10,000 steps. That's the number of steps most healthy living experts agree people should get each day. 10,000 steps. That's a lot.
It's 5 miles, or about 90 minutes of moderately-paced walking. It can be done, but if you, like me, live in a suburban, car-focused environment (i.e. I don't walk to work), getting those 10,000 steps a day may be more challenging that we'd like. But it can be done, and I'm here to tell you how I make it happen—and how you might can make it happen, too.
Before we start, you'll need a pedometer. It really doesn't have to be fancy. I wore a $4 pedometer for a whole semester during my Fitness Walking course in college. It did well. Today, however, there are so many smart fitness trackers and apps that you'd be silly not to commit to one if you're serious about getting moving and getting fit. I personally use Jawbone's UP2 band. For my fitness level and activity, it performs beautifully. I've also personally tested Jawbone's Move and the Fitbit Charge HR. All perform great for people who want to get a better understanding of how much they move (or how much they don't) in a given day.
Here, my tips for hitting your number each day:
1. Be entertained. I'd be lying if I said I don't have to use gym time to get in my steps. I either get up every morning and go to the gym before work or swing by on my way home. On weight-lifting days, I walk 30 minutes (about 3,500 steps). On cardio days, I walk or use the elliptical for an hour (about 7,000 steps). But the treadmill can be tedious. Step after step after step. I have to distract myself or I find a reason to end the walk after 15 minutes. That's where streaming comes in. Of course, in the a.m., morning shows are entertaining enough to keep me distracted, but I've been on a Game of Thrones kick as of late. Each episode is about 55 minutes, which is ideal to keep me walking the whole hour. I watch the show and just slip away while my body moves and my step count adds up.
2. Join a team. The Jawbone app allows me to connect to my friends and coworkers who all use Jawbone bands, too. This is great for keeping me motivated. In fact, I've found it becomes somewhat competitive. I am quick to "praise" all of my friends who have reached their daily goal, and they're quick to return the favor. But I know that if I don't reach 10,000 steps, I don't get my daily "praise" reward.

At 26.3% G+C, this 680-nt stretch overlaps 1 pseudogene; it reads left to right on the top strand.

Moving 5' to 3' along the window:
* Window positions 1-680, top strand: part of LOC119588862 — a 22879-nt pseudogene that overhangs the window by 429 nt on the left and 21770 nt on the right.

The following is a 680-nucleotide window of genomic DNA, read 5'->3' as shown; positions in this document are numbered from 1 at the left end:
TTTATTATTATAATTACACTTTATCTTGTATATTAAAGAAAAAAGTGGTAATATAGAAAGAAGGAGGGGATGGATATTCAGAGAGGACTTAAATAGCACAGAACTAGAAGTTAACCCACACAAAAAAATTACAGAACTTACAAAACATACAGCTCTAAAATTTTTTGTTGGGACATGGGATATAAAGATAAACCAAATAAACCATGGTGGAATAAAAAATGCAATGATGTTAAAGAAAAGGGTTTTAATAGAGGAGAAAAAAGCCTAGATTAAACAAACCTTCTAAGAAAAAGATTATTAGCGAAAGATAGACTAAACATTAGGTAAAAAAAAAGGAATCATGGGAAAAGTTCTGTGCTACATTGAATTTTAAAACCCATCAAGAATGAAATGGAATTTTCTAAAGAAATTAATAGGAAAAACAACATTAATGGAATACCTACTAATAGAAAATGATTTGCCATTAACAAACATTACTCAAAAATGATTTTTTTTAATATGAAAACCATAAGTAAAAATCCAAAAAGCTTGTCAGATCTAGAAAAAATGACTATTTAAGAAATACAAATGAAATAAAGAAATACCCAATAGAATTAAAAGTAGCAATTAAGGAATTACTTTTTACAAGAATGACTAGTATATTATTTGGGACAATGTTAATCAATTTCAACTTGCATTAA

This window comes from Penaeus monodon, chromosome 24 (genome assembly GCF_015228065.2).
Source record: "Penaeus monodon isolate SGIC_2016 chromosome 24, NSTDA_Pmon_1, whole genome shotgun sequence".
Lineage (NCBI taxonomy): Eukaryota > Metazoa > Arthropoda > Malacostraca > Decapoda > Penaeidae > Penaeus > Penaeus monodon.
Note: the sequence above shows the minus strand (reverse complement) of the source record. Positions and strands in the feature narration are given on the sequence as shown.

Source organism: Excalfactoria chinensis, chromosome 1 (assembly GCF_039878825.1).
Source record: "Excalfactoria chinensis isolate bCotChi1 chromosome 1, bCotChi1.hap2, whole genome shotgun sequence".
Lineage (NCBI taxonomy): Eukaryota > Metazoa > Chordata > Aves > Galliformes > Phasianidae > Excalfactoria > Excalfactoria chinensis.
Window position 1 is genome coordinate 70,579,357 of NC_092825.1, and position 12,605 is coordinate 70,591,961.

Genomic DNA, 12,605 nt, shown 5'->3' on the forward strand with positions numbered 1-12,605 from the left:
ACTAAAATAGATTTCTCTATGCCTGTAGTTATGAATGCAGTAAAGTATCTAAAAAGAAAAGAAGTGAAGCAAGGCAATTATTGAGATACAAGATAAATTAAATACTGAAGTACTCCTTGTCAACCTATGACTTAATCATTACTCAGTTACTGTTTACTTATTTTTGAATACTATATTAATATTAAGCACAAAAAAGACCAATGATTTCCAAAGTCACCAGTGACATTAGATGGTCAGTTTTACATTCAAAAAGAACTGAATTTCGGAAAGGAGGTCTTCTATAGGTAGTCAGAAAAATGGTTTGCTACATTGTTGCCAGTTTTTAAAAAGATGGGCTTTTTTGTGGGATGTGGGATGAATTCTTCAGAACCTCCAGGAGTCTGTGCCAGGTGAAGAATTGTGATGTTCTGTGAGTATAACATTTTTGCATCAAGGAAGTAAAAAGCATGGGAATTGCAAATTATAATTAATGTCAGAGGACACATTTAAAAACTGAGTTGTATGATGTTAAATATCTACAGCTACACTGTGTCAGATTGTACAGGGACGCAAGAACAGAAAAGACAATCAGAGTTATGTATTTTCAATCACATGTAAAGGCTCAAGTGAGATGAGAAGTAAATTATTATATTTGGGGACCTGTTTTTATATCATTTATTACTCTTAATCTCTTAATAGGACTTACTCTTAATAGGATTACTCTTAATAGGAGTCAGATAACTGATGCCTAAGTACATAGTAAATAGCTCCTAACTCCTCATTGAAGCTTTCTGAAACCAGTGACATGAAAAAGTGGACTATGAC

The Social Diet: Read how the Jawbone app helped some of my fellow co-workers lose 20 pounds and shed inches while they took part in a 20-week social dieting experiment.
3. Break it up. You don't need to get your 10,000 steps all at once. You can divide that up throughout your day. In fact, you want to divide it up. Research shows that sitting for long periods of time can be detrimental to your health. In the long term, it may lead to obesity, increased blood pressure, and high blood sugar. Additionally, being idle for a long period of time even if you do get exercise can be just as bad. You want to move a lot and often. My Jawbone band is set to remind me to get up and walk every 45 minutes. (You can pick a length of time for a reminder.) When I get buzzed, I get up from my desk, walk around the office floor, then sit back down to work. It takes 5 minutes maximum, but if I do that 10 times a day, I've walked almost an hour, or close to 5,000 steps.
4. Every step counts. It might be the most cliche advice, but it's the truest. Do everything you can to add steps to your day. Park at the back of a parking lot (as long as it's safe) and walk in. Take the stairs instead of an elevator. Walk the long way to the restroom. Instead of an email, stop by and see a co-worker. Face-to-face interaction is always appreciated, and you'll add steps to your count. If you're out shopping, make an extra lap around the store. When I'm at the grocery store, I purposefully walk every aisle before I leave. Every little bit adds up.
5. Take Fido for a walk. Your furry best friend needs exercise, too, so when you get up in the morning and when you get home in the evening, strap on a leash, and go out for a walk. The extra movement will be good for your waistline and your little friend's, too.
One last note: Crawl before you walk. (Well, not literally.) A goal of 10,000 steps is admirable. It's what the American Heart Association and the Centers for Disease Control endorse as a healthy, attainable daily step goal. But if you've been living a mostly sedentary life for the past few years or, heck, decades, let the 10,000-step goal be an aspiration you will work up to.